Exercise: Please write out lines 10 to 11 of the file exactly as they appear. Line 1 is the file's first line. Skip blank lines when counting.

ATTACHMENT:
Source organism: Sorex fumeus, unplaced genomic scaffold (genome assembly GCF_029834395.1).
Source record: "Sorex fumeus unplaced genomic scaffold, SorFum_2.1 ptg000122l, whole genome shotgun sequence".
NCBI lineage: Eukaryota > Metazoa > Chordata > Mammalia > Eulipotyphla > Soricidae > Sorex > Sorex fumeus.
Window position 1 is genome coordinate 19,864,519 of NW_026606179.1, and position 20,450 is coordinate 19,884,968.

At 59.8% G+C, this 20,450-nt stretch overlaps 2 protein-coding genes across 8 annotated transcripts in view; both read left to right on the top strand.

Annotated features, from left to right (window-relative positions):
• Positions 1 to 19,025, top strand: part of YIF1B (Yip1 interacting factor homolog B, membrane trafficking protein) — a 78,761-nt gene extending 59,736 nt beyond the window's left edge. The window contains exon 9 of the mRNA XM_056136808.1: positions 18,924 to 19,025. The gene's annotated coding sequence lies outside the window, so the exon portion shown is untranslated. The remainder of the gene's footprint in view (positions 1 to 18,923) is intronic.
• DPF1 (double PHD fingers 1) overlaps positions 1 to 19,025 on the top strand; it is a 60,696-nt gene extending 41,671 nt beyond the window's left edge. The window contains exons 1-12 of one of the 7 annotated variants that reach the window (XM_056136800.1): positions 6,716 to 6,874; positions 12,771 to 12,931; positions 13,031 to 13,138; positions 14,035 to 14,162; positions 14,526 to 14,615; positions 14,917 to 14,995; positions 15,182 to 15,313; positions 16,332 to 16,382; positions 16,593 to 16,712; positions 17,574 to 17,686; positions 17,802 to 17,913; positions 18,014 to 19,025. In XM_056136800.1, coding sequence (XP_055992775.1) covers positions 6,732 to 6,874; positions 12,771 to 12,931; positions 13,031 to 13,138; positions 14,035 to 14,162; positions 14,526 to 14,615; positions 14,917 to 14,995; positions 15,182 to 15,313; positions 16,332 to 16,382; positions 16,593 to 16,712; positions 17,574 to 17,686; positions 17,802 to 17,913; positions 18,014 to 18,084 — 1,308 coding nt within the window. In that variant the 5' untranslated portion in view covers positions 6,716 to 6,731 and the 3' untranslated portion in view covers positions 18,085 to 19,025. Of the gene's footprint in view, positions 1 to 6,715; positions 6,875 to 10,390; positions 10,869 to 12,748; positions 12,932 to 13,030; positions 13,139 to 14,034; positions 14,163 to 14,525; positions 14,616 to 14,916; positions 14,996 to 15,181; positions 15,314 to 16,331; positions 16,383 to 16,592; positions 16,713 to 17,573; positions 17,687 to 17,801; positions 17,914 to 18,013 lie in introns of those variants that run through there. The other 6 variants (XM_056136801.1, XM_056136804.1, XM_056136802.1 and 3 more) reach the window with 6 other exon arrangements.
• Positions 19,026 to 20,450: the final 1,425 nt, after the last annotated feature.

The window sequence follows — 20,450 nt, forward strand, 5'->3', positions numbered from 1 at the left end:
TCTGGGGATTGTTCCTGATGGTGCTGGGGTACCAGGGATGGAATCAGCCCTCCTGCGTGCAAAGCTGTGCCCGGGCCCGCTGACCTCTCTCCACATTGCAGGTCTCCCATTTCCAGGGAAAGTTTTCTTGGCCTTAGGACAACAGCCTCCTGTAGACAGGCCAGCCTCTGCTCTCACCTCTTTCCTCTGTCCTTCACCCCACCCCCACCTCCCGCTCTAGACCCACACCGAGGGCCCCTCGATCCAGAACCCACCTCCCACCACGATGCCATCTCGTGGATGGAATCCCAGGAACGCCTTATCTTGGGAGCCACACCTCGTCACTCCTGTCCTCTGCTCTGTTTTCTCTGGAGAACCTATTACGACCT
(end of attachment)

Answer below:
The window sequence follows — 20,450 nt, forward strand, 5'->3', positions numbered from 1 at the left end:
TCTGGGGATTGTTCCTGATGGTGCTGGGGTACCAGGGATGGAATCAGCCCTCCTGCGTGCAAAGCTGTGCCCGGGCCCGCTGACCTCTCTCCACATTGCAGGTCTCCCATTTCCAGGGAAAGTTTTCTTGGCCTTAGGACAACAGCCTCCTGTAGACAGGCCAGCCTCTGCTCTCACCTCTTTCCTCTGTCCTTCACCCCACCCCCACCTCCCGCTCTAGACCCACACCGAGGGCCCCTCGATCCAGAACCCACCTCCCACCACGATGCCATCTCGTGGATGGAATCCCAGGAACGCCTTATCTTGGGAGCCACACCTCGTCACTCCTGTCCTCTGCTCTGTTTTCTCTGGAGAACCTATTACGACCT